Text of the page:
Léa MARCHAL, Clément NEDONCELLE
Immigrants, Occupations and Firm Export Performance
(2019) Review of International Economics
TRAMCEF project – TRAvailleurs Migrants et Comportement d’Exportation des Firmes
PACaPe project – Politiques migratoire et d’Accueil, Capital humain et Performances économiques
Paper & online appendix ~ Kiel Working Paper ~ Royal Economic Society Media Briefings
Léa MARCHAL, Holger GÖRG
Die Effekte deutscher Direktinvestitionen im Empfängerland vor dem Hintergrund des Leistungsbilanzüberschusses : Empirische Evidenz mit Mikrodaten für Frankreich
(2019) Perspektiven der Wirtschaftspolitik
Paper ~ Kiel pre-publication brief
Rezart HOXHAJ, Léa MARCHAL, Adnan SERIC
FDI and Migration of Skilled Workers towards Developing Countries: Firm-level Evidence from Sub-Saharan Africa
(2016) Journal of African Economies
Paper ~ EQUIPPE Working Paper
WORK IN PROGRESS
When Immigrants Meet Exporters: A Reassessment of the Immigrant Wage Gap
Leibniz-Wettbewerb 2016 project – Worker Flows, Match Quality and Productivity.
Abstract: This paper investigates whether immigrants employed by exporting firms earn a wage premium that could compensate the wage discount they face on the labour market. I build a heterogeneous firm model with worker heterogeneity and search frictions showing that immigrants face a higher search cost on the labor market than natives which depresses their wages. This disadvantage may however be (over-)compensated by the informational rent they retrieve in certain types of firms such as exporters. Using French employer-employee data from 2005 to 2012 for the manufacturing sector and a wage decomposition method, I find that immigrants do earn less than natives in non-exporting firms. Moreover, the immigrant wage gap is not significant in exporting firms which indicates the presence of an informational rent. I then provide a number a suggestive evidence for the two aforementioned channels.
Léa MARCHAL, Claire NAIDITCH, Betül SIMSEK
How Aid Impacts Migration Flows once again
Abstract: This paper analyses how development aid impacts bilateral migration flows. We build a random utility maximization model of migration and derive a gravity model describing the relationship between bilateral migration and aid. We estimate this model using an IV-2SLS strategy and a shift-share instrument based on the geographical and sectoral distributions of aid observed at the beginning of the period. Using the DEMIG C2C and AidData datasets from 1996 to 2010, we find that aid from a donor country to a recipient country has overall a positive impact on the reverse migration rate. We also find that total aid has a negative impact on migration. We test the transmission channels that can be at play and find evidence for an information channel.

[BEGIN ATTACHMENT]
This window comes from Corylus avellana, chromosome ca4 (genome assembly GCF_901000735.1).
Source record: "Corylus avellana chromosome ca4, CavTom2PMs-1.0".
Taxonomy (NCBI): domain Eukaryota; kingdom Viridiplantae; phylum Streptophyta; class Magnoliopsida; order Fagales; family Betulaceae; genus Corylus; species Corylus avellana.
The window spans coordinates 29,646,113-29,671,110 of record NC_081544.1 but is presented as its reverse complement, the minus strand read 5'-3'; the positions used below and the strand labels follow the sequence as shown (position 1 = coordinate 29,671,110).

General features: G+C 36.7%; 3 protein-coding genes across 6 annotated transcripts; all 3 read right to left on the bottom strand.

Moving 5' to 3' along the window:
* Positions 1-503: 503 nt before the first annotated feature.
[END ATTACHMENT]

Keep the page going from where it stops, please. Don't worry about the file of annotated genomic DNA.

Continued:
Léa MARCHAL, Lenka WILDNEROVA
Foreign Workers and Exports: Exploring a Reverse Causality Bias
ifoCEMIR-CESifo Working Paper
Abstract: This paper analyses to what extent French manufacturing firms adjust their employment of immigrant workers in response to foreign demand fluctuations. To allow for causal inference, we use a foreign demand proxy that reacts to macro-economic fluctuations in the firm’s export destinations, but that is exogenous to its employment decisions. Using administrative data on French manufacturing firms from 2005 to 2015, we find that exporters facing an increase in foreign demand hire more immigrant workers, especially immigrants under permanent contracts. We also find that firms employ immigrants because these workers relax informational barriers.
Giulia SABBADINI, Léa MARCHAL (both authors contribute equally to this work)
Import Competition, Firms’ Performance and Immigrant Workers
ANR-DFG project: NaWaCC
Abstract: This paper investigates the impact of Chinese import competition on firms’ sales over time, depending on their employment of immigrant workers. Using a sample of French manufacturing firms from 1994 to 2015 and an IV-2SLS strategy relying on a shift-share instrument, we find that an increase in Chinese import competition faced by firms on an industry-destination market has a negative effect on both firms’ survival probability and growth rate on that market. At both margins, the effect is mitigated by the employment of immigrant workers. Finally, we provide evidence of the channels through which immigrants help firms’ to face changes in import competition. In particular, we establish that these workers allow firms to adapt their technology over time.